2020 Reflections: What worked Part 3

What worked in 2020: Delegating & Letting Go

This is a continuation of my 2020 review and of what worked. For reference, you can refer back to the first post in the series here. 

How to hire for your bookkeeping firm

Toward the end of 2020 I hired a client manager. I already had a bookkeeper who’s been with me for over a year, but as I continue to onboard more clients and attempt to stay true to only working part time, I knew I needed to duplicate myself. 

I needed someone who could take over some client meetings and fill in the gaps where needed with bookkeeping. 

Truthfully if I wanted to (or could) logistically work full time, I wouldn’t need a client manager. 

But as you may know, I’m also trying to “clockwork” my businesses. This is impossible for a solopreneur to do without hiring. 

So here’s what worked:

  • Letting go of control
  • Delegating more
  • Outsourcing things I don’t love (like taxes)

When you hire, you inherently have to start letting go of control and delegating. Otherwise there’s no point in hiring. 

 

I’ve had various conversations with other entrepreneurs and bookkeepers and when I suggest hiring, there’s some major blocks around it. 

And it usually has to do with 

  • Needing to be in control
  • Not trusting 
  • Not wanting to Share in Profits 
  • Fear of being responsible for someone’s paycheck 

 Let’s start with letting go of control.

How to let go of control

This one definitely takes a mindset shift--as with most things business-development. 

Mistakes will be made, but it’s how you communicate what you need done and the effort you put into training (and hiring) the right person. 

I like to slowly give tasks as the person proves themselves--in Clockwork they call this “training wheels.” 

I explain what the outcome of the task is, and give them responsibility. If they get stuck, I ask them to present me with what they think should be the next step and I either agree or ask them to try again.  Or I’ll use that moment for more training. 

YES it takes time! YES, you have to be ok with mistakes being made. But you don’t ever blame your employee for things going wrong--you should always reflect on how you could have trained them better. 

Letting go of control will become easier the more you do it (it’s almost addictive to delegate things once you have a taste of not doing everything yourself). But it will help to build trust. So let’s tackle that one next.

How to build trust with a new employee

I’m no stranger to managing—in fact, I built and led a team of 10 accountants and accounts payable bookkeepers. And some days it was definitely rough.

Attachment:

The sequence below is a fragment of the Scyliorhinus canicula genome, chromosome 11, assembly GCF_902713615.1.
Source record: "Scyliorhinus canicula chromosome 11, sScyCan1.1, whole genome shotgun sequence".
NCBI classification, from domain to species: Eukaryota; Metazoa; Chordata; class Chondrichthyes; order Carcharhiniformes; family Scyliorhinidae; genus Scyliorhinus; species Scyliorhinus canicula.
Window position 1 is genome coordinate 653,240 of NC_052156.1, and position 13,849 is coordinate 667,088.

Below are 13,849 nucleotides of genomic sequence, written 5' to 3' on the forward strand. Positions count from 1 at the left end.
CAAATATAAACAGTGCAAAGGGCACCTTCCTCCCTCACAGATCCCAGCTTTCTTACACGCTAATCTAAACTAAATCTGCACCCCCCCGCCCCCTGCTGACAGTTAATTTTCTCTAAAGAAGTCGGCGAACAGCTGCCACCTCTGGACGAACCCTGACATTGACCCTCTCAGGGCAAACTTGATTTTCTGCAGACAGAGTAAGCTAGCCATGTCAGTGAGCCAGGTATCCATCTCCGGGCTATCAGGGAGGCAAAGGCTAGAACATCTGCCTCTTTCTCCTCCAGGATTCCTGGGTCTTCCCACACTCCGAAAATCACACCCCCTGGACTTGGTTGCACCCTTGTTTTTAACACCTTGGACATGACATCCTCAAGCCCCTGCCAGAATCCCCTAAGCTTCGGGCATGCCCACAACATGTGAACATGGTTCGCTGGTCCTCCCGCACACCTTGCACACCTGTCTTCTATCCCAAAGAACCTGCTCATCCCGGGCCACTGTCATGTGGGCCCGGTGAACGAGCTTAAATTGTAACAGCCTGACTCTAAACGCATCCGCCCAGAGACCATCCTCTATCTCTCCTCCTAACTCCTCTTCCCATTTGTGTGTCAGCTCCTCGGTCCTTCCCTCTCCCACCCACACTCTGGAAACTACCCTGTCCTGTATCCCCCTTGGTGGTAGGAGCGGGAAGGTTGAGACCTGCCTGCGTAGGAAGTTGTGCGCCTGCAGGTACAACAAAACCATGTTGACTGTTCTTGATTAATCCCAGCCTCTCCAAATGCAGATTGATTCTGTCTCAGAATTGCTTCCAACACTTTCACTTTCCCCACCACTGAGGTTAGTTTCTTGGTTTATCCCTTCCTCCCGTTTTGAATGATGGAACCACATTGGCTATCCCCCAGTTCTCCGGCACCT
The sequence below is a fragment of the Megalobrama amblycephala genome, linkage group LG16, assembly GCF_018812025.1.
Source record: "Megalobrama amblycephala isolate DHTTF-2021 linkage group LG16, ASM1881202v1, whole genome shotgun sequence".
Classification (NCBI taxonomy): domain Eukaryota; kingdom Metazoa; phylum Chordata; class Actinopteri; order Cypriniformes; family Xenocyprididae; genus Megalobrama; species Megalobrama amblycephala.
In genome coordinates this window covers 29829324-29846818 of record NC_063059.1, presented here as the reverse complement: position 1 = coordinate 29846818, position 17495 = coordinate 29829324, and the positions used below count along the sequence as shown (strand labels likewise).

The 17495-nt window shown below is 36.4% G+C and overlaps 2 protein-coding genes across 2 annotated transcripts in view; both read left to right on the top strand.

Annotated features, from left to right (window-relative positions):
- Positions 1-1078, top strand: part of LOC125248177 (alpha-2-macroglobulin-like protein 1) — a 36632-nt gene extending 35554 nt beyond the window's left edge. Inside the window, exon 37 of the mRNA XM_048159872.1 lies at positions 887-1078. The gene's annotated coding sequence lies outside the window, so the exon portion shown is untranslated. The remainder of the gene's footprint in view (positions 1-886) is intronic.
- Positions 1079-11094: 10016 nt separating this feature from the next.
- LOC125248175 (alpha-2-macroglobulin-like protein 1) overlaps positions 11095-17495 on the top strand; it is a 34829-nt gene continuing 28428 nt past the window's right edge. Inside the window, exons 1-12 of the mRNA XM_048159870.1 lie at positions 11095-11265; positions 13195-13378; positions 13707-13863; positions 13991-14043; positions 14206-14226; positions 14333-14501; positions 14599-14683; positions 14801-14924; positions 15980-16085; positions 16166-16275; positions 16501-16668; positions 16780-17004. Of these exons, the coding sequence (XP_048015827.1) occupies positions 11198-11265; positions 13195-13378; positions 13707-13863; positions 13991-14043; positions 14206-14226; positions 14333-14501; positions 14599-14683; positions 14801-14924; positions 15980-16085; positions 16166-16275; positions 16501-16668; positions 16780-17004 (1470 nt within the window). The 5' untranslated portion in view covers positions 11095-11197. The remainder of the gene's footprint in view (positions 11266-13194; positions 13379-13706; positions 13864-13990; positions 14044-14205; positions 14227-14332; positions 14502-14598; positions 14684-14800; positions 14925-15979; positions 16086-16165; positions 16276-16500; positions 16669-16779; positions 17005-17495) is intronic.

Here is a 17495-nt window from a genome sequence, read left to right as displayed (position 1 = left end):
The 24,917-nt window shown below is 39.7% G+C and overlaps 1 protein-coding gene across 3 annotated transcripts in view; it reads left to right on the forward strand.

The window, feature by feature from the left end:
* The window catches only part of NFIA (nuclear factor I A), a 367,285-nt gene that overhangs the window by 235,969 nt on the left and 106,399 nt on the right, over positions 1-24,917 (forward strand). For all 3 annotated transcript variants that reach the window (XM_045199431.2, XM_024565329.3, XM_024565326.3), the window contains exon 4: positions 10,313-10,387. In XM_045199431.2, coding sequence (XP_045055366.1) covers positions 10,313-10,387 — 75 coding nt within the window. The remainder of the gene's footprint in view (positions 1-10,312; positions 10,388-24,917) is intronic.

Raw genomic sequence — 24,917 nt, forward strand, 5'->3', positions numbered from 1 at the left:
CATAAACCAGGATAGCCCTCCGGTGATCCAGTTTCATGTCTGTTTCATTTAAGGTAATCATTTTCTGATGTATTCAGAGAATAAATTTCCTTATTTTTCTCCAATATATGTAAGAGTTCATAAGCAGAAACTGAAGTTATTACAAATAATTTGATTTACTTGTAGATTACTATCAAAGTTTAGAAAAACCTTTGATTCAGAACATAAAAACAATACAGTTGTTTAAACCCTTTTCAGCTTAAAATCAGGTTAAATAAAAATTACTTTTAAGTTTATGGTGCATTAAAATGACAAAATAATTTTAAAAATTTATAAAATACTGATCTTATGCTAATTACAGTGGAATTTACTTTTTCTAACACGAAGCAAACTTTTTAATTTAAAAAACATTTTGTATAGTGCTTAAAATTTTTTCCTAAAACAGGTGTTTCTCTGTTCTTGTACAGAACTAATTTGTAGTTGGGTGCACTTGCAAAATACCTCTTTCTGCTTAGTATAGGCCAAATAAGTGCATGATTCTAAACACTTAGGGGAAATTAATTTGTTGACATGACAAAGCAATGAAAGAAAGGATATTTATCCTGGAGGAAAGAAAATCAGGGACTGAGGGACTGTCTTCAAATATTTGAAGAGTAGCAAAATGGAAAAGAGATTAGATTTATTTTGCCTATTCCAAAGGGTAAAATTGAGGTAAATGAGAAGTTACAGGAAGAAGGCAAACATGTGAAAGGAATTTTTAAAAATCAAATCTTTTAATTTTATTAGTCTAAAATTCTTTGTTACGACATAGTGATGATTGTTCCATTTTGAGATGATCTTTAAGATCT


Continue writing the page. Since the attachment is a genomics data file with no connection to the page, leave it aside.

But it’s different when YOU get to set the vision for the company and hire and mentor according to YOUR vision. Hindsight, I could have created this same culture better in corporate, by setting a vision for my team. So if you’re still in corporate, this is still for you, too.

When you hire for your corporate job, you’re usually focused on filling a seat to carry some of the workload. Generally you’re hiring too late so you’re a little desperate. So you’re mostly focused on hiring for skills, not all around cultural fit. 

Granted, this can happen in smaller businesses too (it does a lot--and that’s why I coach my clients around hiring when I start to notice certain trends. I don’t want them to be in this situation, but it definitely requires a leap of faith sometimes. ) 

But I want to show you that hiring before you feel you need it is actually better, starting with the trust factor.

 This gives you time to build trust before the stakes are too high, allows for a less stressful onboarding and will set your new staff up for greater success. 

Be ok Sharing Profits

And how do you deal with the mindset of sharing your profits?

 Some people might say—it cuts into your profits. It’s all about how you look at it. I prefer to share my profits and add jobs to our economy.  My business can also help more entrepreneurs by having a bigger team. It’s all about the ripple effect for me. 

 Sure, I could keep the 1,000 from two clients all to myself but I’d also be doing all the work myself, leaving less time to work on the Ambitious Bookkeeper™ (sort of my passion project) and of course with my kids. 

Now I’m keeping 50% of what the business brings in after taxes but also working less. 

Some might say it’s not worth the headache but that’s only if you don’t take your time making the right hire. 

Which brings us back to hiring before you feel ready.

I hope you are starting to see that it’s ok (and even encouraged) to start looking to hire before you are 100% ready. 

It’s sort of like quitting your 9-5. At a certain point, you know that you’ll have to take a leap of faith in order to continue to grow your business.  

Being responsible for someone else’s paycheck

And what about that paycheck? Well, set aside about 3 months of salary before you hire them. And if you can’t afford to do that, you either need to raise your prices or get more clients first. 

This is where it can be a catch 22. For me, full transparency—I did not have 3 months salary “saved” but I knew I had leads in the pipeline and could turn up the dial as soon as she was up to speed to start bringing on more clients. 2 more clients at my minimum fee covers her salary (again, part time). 

I hope this all helps you realize that you can start hiring if you don’t want to be the only one doing everything. And you can start with contractors--you don’t have to go straight to employees. You also don’t have to hire full time. But all of these tips stand true with contractors as well.

Is hiring a team part of your 2021 plan? I’d love to hear--come join the conversation on IG!

For more in depth business success growth strategies join The Bookkeeping Business Accelerator.

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